The panel in Welsh - - - the same panel as in Pickup - - - held that the SB 1172 violated neither the Establishment Clause nor the Free Exercise Clause. The panel rejected the challengers' interpretation of the law as applying to members of the clergy because the law specifically exempts religious clergy "as long as they do not hold themselves out as operating pursuant" to any therapist licenses.
The panel also rejected the contention that the law has the primary effect of inhibiting religion. That some minors who seek sexual orientation conversion may have religious motivations does not rise to the level of an inhibition of religion, especially given that the law was not targeted at religious motivated conduct. The panel noted that the law's legislative findings focused on "social stigmatization" and "family rejection" rather than religiosity. The panel likewise rejected the Free Exercise Clause claim that the law was not neutral as to religion based on the same rationales and cited the Third Circuit's similar conclusion regarding New Jersey's prohibition of sexual conversion therapy in King v. Christie.
The court also reiterated its rejection of any "privacy" claim based on its previous analysis in Pickup.
So far, challenges to state prohibitions of sexual conversion therapy for minors have had little success.
August 24, 2016 in Courts and Judging, Disability, Due Process (Substantive), Establishment Clause, Family, First Amendment, Fourteenth Amendment, Fundamental Rights, Gender, Opinion Analysis, Religion, Sexual Orientation | Permalink | Comments (0)
Tuesday, August 23, 2016
The Ninth Circuit ruled in American Hotel and Lodging Association v. City of Los Angeles that federal labor law did not preempt LA's ordinance requiring a minimum wage for certain hotel workers in the city.
The ruling is a win for the city and for covered hotel workers. It denies the plaintiffs' motion for a preliminary injunction, but in terms that, as a practical matter, put an end to these claims. (The court ruled that federal law did not preempt, not only that that it likely did not preempt (the usual preliminary injunction standard). So the ruling tees up a city motion to dismiss these claims on the merits. And unless the plaintiffs have other claims, this ruling tees up a city motion to dismiss the entire case.)
The case arose when LA enacted an ordinance that required large hotels in the city, and smaller hotels near LAX, to pay workers $15.37 an hour (and provide other minimum benefits), unless they were covered by a collective bargaining agreement (the "collective-bargaining exemption"), and unless this wage would drive an employer into bankruptcy (the "hardship waiver"). American Hotel and Lodging Association and the Asian American Hotel Owners Association sued, arguing that the entire wage ordinance and the collective-bargaining exemption were preempted by the National Labor Relations Act, because they interfered with labor-management relations. The plaintiffs pointed to Machinists preemption (named for Int'l Ass'n of Machinists v. Wis. Emp't Relations Comm'n) which says that the NLRA implicitly preempts state restrictions on "self-help," like a strike or lock-out--things that "regulate the mechanics of labor dispute resolution." The plaintiffs moved for a preliminary injunction on this theory.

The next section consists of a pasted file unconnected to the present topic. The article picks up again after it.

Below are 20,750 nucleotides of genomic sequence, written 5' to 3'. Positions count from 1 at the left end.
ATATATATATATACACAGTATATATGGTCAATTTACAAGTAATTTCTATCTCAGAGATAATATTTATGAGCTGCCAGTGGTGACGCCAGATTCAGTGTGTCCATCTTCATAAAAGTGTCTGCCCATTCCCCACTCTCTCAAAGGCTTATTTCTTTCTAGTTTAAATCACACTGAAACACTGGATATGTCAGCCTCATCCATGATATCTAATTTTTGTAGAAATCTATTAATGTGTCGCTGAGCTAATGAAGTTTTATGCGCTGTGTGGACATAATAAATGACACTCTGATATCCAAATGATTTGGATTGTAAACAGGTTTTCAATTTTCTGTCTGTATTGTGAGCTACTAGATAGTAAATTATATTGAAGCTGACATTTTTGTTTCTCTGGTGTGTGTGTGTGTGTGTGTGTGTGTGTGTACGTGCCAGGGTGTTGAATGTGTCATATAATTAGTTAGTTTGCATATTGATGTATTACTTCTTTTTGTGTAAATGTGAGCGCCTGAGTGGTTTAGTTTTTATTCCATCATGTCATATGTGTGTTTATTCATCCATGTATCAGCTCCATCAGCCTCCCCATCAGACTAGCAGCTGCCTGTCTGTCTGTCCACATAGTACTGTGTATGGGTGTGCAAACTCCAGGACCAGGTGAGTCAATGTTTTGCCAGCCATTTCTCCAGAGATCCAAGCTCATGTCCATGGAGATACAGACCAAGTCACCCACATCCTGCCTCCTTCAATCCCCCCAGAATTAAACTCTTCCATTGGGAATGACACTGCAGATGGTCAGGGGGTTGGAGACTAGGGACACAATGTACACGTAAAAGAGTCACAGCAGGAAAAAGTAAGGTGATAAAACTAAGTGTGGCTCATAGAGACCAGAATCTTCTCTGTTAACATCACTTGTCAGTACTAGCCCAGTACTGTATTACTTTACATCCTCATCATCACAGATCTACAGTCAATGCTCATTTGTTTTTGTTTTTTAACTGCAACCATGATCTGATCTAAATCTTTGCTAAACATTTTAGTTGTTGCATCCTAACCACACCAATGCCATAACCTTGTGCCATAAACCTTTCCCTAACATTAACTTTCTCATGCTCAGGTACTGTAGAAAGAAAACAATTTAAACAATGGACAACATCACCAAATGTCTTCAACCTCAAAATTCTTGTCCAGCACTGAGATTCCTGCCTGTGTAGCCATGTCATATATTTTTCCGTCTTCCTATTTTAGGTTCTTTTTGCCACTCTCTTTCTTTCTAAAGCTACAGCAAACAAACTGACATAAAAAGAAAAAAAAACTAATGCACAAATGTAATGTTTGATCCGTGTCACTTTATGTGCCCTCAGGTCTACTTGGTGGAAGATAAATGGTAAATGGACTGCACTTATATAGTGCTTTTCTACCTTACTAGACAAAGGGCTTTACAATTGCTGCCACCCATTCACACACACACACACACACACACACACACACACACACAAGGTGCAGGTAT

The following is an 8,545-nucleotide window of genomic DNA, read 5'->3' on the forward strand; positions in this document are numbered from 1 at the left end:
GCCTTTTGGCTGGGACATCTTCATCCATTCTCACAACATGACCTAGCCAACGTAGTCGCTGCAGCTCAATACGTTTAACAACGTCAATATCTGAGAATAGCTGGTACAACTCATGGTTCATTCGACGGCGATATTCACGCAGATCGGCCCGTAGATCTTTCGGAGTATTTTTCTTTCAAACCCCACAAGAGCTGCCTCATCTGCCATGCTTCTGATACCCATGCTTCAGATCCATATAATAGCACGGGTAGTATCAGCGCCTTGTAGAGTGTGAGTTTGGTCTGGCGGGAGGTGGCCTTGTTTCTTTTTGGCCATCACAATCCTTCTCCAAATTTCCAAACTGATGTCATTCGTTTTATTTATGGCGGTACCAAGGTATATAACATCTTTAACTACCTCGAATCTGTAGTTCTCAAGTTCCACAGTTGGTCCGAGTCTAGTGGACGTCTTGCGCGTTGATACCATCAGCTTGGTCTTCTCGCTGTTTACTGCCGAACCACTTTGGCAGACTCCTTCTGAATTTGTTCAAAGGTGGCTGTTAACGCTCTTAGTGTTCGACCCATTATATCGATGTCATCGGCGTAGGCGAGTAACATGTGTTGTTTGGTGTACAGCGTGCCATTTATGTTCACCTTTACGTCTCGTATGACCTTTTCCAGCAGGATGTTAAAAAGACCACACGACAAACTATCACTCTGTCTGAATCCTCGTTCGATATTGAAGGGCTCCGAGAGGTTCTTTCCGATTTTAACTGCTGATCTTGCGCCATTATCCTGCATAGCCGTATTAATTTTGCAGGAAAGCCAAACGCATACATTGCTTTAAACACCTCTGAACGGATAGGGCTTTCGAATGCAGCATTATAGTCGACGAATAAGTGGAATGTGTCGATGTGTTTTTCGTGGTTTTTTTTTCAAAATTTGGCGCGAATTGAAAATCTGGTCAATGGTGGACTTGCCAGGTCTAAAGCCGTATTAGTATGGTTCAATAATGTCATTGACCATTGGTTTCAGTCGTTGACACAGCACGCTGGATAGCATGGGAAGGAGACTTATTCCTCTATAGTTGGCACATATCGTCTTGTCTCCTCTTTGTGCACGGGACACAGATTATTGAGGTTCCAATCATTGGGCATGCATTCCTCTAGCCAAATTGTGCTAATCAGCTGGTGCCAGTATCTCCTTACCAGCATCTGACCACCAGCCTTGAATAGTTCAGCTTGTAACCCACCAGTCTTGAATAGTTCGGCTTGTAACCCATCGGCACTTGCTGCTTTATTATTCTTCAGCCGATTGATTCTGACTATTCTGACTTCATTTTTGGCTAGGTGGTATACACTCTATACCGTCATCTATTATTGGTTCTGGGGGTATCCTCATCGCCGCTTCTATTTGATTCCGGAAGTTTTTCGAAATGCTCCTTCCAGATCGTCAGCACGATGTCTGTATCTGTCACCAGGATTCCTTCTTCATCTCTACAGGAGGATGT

The Ninth Circuit flatly rejected the claim. The Ninth Circuit said that "[m]inimum labor standards, such as minimum wages, are not subject to Machinists preemption":
Such minimum labor standards affect union and nonunion employees equally, neither encouraging nor discouraging the collective bargaining processes covered by the NLRA. Minimum labor standards do technically interfere with labor-management relations and may impact labor or management unequally, much in the same way that California's at-will employment may favor employers over employees. Nevertheless, these standards are not preempted, because they do not "regulate the mechanics of labor dispute resolution."
The court said that minimum standards are merely background conditions of collective bargaining, not interferences with collective bargaining.
As to the collective-bargaining exemption, the court was even more direct, merely citing Lividas v. Bradshaw and its language that says that "familiar and narrowly drawn opt-out provisions" for collective bargaining agreements are valid, because they do not impact rights to collective bargaining.
Thursday, August 18, 2016
In his opinion and order in EEOC v. R.G. & G.R. Harris Funeral Homes, United States District Judge Sean Cox of the Eastern District of Michigan, the judge held that the funeral home is "entitled to a RFRA exemption from Title VII and the body of sex-stereotyping case law that has developed under it."
The funeral home, a for-profit closely-held corporation, relied upon the United States Supreme Court's closely-divided and controversial decision in Burwell v. Hobby Lobby (2014) which allowed a religious exemption under RFRA (the Religious Freedom Restoration Act) to a federal requirement in the Affordable Care Act (ACA or Obamacare) that employers provide health insurance to employees that includes contraceptive coverage.